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The Chartered Institute of Housing is the independent voice for housing and the home of professional standards

More than 2,000 take part in Rethinking social housing workshops


More than 2,000 people have had their say on the future of social housing by taking part in workshops as part of a major CIH project.

More than 2,000 people have had their say on the future of social housing by taking part in workshops as part of a major CIH project.

Nearly 200 groups, including tenants, housing professionals and other people interested in housing, have taken part in the workshops over the last two months as part of CIH’s Rethinking social housing project. A full range of housing organisations took part across a wide geographical spread; including housing associations, local authorities and co-operatives. And around half of the respondents were tenants.

An online toolkit was made available in January so that anyone with an interest in social housing could take part in a workshop and explore fundamental questions before reporting the results back to CIH.

Over the same period around 760 people completed an online survey asking the same questions which was designed for those who couldn’t take part in a workshop.

Terrie Alafat CBE, chief executive of the Chartered Institute of Housing, said: “We are absolutely delighted and quite overwhelmed with the response that we have had to the workshops and to our survey.

“We said from the beginning that it was crucial for the people who live and work in social housing to lead the debate about its future and it is fantastic to see so many people doing exactly that. We are especially pleased to see such a good balance of tenants and housing professionals get involved.

“We knew that we wouldn’t be able to reach so many people if we ran a series of more traditional roundtables and that is why we developed the online toolkit so that people could facilitate their own debates.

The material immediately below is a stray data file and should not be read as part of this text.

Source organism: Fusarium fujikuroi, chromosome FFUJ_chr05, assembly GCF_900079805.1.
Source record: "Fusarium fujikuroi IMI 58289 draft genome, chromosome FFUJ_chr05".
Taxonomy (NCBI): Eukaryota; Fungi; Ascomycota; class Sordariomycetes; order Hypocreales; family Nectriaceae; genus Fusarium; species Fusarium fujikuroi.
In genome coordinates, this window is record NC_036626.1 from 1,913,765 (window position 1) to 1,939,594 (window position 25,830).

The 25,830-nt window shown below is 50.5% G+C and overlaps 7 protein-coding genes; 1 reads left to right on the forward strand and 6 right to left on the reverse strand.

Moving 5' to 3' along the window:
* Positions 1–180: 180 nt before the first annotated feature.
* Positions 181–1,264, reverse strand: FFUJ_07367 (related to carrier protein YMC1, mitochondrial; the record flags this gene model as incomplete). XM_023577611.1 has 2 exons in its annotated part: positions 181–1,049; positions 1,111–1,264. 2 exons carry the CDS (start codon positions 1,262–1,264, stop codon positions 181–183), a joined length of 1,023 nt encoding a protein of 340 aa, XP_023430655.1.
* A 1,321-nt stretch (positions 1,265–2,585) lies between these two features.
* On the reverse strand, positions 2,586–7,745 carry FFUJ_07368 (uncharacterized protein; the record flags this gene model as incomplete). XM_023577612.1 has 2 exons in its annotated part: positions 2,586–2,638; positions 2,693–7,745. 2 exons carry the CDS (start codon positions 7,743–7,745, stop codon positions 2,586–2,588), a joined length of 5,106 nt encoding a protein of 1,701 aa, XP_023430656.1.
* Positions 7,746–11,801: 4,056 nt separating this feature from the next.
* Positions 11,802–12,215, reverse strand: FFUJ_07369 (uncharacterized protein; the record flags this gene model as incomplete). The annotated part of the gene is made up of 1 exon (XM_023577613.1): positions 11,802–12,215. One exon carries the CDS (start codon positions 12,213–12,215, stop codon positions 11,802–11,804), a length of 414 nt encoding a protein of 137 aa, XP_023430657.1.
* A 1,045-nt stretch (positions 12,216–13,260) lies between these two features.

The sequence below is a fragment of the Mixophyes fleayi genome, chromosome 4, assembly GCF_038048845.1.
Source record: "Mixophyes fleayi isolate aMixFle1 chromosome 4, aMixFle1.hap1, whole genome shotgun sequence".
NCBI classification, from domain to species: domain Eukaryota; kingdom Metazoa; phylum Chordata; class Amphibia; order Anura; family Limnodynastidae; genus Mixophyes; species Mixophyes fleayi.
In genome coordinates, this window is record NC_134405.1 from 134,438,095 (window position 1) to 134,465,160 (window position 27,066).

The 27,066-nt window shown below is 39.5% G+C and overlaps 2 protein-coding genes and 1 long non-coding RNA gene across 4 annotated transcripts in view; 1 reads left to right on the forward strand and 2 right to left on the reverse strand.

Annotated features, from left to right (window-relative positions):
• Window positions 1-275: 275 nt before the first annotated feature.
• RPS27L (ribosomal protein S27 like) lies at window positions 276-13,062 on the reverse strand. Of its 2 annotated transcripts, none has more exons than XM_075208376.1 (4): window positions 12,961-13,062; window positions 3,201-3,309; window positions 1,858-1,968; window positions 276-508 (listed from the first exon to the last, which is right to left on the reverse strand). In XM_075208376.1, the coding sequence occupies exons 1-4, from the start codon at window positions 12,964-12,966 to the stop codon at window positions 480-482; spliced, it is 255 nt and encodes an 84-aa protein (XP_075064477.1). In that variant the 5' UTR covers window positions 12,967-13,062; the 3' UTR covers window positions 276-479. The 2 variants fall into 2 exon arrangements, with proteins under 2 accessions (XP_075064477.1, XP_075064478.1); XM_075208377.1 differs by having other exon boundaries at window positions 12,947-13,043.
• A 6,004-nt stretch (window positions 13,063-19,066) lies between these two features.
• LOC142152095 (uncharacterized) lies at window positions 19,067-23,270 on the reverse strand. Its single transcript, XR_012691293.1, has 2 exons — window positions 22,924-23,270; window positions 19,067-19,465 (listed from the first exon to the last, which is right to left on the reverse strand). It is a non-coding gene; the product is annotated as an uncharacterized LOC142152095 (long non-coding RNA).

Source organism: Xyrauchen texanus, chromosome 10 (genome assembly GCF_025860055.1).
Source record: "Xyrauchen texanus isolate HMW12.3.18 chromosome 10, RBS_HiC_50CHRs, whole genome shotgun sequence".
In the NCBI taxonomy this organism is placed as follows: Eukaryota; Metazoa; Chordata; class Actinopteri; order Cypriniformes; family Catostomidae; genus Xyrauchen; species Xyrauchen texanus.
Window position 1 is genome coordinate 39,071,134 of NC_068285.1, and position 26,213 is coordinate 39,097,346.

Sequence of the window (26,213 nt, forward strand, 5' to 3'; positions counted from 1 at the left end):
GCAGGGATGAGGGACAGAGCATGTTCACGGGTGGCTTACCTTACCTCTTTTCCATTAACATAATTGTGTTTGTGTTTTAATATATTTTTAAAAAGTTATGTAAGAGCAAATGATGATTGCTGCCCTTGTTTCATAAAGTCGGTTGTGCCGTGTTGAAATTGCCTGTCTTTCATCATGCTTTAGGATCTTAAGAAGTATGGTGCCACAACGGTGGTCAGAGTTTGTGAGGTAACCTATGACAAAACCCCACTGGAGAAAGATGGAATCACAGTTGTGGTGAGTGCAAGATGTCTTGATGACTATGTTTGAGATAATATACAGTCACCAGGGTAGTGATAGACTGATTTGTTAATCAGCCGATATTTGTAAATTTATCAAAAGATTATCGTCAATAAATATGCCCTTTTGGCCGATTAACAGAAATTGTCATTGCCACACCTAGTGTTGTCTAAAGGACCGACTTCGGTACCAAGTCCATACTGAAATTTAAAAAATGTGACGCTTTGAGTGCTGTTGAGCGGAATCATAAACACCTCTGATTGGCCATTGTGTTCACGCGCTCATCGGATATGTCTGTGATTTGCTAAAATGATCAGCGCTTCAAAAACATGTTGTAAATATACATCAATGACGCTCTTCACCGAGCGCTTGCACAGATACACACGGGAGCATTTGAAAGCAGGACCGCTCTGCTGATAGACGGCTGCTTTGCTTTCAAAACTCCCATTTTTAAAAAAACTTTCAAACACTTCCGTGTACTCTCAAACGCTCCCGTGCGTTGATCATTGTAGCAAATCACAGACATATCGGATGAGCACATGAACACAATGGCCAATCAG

“Many of the organisations taking part have told us that, aside from contributing to this flagship CIH project, they have valued the opportunity to take time out to talk and reflect about the role and purpose of social housing today and their part in providing it.

“To see so many people come together to have their say on the purpose of social housing and generate crucial evidence for the Rethinking social housing project in the process is excellent.

“We will now begin the process of collating and interpreting the data we have received and we are already moving on to the next stage of the project which involves gauging public perceptions of social housing.”

Rethinking social housing was launched by CIH in November 2017 and combines original research and engagement with the sector, tenants, politicians and the public to explore fundamental questions about the future of social housing.

The next stage of the project will involve a significant public perceptions survey before the final results of the project along with a report featuring recommendations is revealed in the summer.

The Rethinking social housing project aims to:

  • • Stimulate a wide-ranging debate about the future of social housing
  • • Make the case for social housing
  • • Understand and challenge perceptions of social housing
  • • Influence and shape the direction of future housing policy and feed into the government’s housing green paper.

The sponsors of the project are Sovereign, Home Group, Peabody, InCommunities, Optivo, PA Housing, Riverside Group and South Liverpool Homes.

Rethinking social housing will include original research, engagement and polling.

The project’s advisory group is co-chaired by Ken Gibb, professor in housing economics at the University of Glasgow and director the Collaborative Centre for Housing Evidence (CaCHE), and Paul Tennant, chief executive of the Law Society and former Orbit chief executive and CIH past president.

The advisory group for the project also includes:

  • • JRF
  • • Northern Housing Consortium
  • • National Federation of ALMOs
  • • Association of Retained Council Housing
  • • Royal Town Planning Institute
  • • TPAS

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